Page copy protected against web site content infringement by Copyscape

With all the buzz going on about ALM Assessment and why it is required, this post aims to demystify ALM. I will try to lay this as simple as possible.

1. What is ALM?

ALM stands for Application Lifecycle Management. It is management & co-ordination of all software development lifecycle activities like requirements gathering, requirements modeling, code development, build process, testing activities and implementation events.

2. What areas does ALM cover?

  • Program & Project Management & Planning
  • Software Architecture & Design
  • Requirements Gathering & End-user experience
  • Software Development
  • Testing & QA
  • Deployment, Operations Management, Compliance & Governance
  • SCM (Software Configuration Management)

3. Is ALM Assessment required for my company?

Does your team have the “just develop it” attitude towards software development?

Does your development team encounter application development pain points (lack of proper requirements gathering, software delays, missing code quality, lack of co-ordination between disparate teams, business objectives not met) ?

Answering these 2 questions will you give you some insight into areas of improvement and need for ALM assessment.

4. What are the benefits of ALM Assessment?

  • Identify failure points
  • Identify areas of process improvement
  • Understand how to address traceability & visibility of lifecycle activities.

5. Truly, will I get something useful after an ALM Assessment?

I would have to answer that with my experience so far. I do see a big value in doing an ALM assessment. Do with the right company. Tap into your local Microsoft regional center and find out the qualified Microsoft partner who can get it done right. Microsoft has an elaborate ALM Assessment program, but that is not the end of the story. You need a subject matter expert to come and meet with your team and go over your team lifecycle activities. He/She will suggest the next steps and how to effectively introduce ALM to your team. Be open with the ALM expert and lay out all the pain points your team is experiencing. Remember, they are there to help you streamline your process. The more useful information you can give, the better for the expert to suggest practical steps to take.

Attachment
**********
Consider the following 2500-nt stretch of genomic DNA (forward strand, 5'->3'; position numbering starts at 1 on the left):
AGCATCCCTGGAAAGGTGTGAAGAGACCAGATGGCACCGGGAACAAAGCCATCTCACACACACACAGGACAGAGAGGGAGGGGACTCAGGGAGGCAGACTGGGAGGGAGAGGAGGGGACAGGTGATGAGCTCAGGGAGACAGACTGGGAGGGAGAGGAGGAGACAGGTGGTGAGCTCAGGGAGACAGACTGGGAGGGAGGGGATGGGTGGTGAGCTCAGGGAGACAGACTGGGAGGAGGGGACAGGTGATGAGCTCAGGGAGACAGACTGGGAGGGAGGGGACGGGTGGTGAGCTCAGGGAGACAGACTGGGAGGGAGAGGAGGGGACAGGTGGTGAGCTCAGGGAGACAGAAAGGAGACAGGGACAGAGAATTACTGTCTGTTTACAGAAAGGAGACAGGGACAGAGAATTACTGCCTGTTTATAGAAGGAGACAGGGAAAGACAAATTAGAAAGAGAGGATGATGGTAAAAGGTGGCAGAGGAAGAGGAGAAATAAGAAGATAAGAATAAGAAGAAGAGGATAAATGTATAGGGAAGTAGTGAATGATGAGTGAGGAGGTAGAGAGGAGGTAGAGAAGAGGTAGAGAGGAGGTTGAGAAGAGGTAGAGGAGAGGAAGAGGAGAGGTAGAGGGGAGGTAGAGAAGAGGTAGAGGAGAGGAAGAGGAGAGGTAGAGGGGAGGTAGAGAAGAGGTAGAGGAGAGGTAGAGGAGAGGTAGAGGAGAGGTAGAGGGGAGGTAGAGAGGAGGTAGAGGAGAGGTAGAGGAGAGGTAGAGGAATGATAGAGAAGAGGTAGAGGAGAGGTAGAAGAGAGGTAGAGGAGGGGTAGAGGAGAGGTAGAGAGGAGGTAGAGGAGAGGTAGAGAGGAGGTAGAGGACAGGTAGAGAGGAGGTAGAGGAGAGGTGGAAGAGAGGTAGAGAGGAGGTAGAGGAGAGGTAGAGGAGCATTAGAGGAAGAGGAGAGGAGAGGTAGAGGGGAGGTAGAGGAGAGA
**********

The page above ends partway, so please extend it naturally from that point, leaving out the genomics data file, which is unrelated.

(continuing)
6. What are the tools required by my team to start using Microsoft ALM processes?

1. VSTS (Visual Studio Team System)

2. TFS (Team Foundation Server)

7. Is there a particular version number for your tools?

If you are starting out new, go with VSTS 2008 and TFS 2008. If you have an existing 2005 code base and don’t have plans to upgrade any time soon, you can use the 2005 version.

8. We have Visual Basic code base, can we still use ALM tools?

Yes. Microsoft does provide a MSSCCI Provider for TFS 2008/2005. You can configure MSSCCI provider and be able to integrate VB 6.0 with TFS server.

9. I am done with ALM assessment, what is our next step?

Once the ALM assessment is done and you have given the practical steps to take, the next thing is figuring out the tools purchase. Do you have the VSTS (or) TFS? You can use TFS with any VS 2008 Professional edition with Team explorer, but I would strongly suggest using the VSTS edition. Why take the ALM initiative without the proper tools in place?

10. Can ALM implementation deliver benefits for my team?

Yes. If you have implemented it right,  you can see improvements in

  • Code Quality (just as an example — traceability will be high and everyone in your team will strive to code better as they don’t want to be singled out during a build failure process)
  • High accountability (Check in Policies – I don’t want to outline all features of TFS here, but you can enforce some strict check-in policies that can ensure checked in code quality is good and the developer is accountable to make that happen)
  • Project management improvements (tie this into Project server and you will reap more benefits)
  • Compliance will become big. Yes with that the governance initiatives will start making progress.

11. What are the different ALM Roles?

Note: These roles can be shared between individuals. But, you need to keep a tab on not letting it overwhelm your team members.

  • Software Architect
  • Software Developer
  • Creative Designer
  • DBA & Operations Management
  • QA Tester
  • Project Manager & Business Analyst